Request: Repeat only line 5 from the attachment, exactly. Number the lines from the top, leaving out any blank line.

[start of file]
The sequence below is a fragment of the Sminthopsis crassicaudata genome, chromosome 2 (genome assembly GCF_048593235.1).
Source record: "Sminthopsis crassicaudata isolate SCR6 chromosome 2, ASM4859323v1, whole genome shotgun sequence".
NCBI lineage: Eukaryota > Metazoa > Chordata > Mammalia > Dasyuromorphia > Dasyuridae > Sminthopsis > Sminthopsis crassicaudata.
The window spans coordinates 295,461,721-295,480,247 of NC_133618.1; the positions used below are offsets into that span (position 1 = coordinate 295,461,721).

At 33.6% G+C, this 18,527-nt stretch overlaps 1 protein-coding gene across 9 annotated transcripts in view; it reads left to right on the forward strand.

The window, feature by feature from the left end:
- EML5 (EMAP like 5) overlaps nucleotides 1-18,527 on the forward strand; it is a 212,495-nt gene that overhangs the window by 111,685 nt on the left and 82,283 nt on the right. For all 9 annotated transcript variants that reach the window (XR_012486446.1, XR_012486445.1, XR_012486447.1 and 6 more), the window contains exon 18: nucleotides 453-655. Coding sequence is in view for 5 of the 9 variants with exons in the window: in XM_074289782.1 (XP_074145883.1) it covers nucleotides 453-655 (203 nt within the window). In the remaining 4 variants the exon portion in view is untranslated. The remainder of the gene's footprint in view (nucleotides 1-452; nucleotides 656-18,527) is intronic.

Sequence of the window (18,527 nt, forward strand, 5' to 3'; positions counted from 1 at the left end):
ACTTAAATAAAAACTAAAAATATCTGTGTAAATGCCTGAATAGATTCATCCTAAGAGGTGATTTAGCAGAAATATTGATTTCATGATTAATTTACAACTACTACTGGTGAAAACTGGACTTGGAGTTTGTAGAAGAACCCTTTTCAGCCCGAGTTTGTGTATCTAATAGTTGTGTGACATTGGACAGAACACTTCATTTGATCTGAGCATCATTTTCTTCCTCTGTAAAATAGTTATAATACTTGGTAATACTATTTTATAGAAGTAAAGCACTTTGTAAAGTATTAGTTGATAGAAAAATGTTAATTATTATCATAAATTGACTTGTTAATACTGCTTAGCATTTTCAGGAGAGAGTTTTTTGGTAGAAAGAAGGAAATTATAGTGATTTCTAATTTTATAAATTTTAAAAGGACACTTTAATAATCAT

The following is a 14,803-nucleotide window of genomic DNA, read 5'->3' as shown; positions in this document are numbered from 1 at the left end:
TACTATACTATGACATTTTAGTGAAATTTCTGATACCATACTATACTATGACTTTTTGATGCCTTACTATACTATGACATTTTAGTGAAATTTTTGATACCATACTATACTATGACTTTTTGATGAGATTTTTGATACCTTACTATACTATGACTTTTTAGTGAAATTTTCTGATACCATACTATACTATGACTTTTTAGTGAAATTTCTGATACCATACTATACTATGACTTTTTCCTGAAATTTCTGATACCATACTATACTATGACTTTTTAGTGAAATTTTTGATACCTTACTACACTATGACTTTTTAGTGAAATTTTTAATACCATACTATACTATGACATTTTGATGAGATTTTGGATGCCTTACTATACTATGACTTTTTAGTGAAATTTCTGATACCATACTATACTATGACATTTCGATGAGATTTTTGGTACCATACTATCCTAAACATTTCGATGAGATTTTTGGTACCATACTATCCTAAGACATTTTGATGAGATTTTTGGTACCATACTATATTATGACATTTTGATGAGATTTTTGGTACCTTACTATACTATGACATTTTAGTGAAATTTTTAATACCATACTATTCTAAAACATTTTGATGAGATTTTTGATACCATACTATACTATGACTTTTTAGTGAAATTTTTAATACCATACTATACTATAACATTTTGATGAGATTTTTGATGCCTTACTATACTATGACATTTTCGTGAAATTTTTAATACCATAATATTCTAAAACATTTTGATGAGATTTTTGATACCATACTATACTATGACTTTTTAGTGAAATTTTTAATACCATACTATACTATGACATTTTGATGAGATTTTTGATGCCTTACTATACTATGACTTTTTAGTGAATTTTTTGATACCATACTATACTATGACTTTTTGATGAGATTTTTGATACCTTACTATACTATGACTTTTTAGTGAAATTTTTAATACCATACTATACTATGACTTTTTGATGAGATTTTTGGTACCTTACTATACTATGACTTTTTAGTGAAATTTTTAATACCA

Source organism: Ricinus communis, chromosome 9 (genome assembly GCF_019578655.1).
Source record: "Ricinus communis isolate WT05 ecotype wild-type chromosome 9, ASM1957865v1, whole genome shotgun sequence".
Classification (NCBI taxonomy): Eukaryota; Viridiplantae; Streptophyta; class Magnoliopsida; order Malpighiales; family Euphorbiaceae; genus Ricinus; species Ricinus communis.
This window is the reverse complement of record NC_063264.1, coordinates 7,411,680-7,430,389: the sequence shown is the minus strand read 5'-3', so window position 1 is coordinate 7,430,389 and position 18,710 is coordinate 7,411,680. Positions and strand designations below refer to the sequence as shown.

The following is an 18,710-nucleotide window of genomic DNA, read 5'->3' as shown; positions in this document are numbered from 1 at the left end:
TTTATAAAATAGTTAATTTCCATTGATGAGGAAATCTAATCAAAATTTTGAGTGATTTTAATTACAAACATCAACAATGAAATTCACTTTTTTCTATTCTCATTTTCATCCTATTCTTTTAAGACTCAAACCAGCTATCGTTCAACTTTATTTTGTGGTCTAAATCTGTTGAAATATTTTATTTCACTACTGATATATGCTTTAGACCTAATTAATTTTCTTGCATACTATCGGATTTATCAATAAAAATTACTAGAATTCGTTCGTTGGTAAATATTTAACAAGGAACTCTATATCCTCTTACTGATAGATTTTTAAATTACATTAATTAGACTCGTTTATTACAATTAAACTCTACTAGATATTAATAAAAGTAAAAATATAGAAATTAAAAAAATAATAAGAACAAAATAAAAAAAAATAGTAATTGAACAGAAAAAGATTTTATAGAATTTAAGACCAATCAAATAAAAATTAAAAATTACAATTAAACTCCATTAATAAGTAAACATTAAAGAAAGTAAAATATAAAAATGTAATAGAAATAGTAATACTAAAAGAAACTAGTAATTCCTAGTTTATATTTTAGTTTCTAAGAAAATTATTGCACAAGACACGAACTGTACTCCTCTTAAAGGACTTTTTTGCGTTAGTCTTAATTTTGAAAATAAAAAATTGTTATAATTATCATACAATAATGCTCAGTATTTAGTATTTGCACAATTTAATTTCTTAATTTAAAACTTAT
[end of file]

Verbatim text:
At 33.6% G+C, this 18,527-nt stretch overlaps 1 protein-coding gene across 9 annotated transcripts in view; it reads left to right on the forward strand.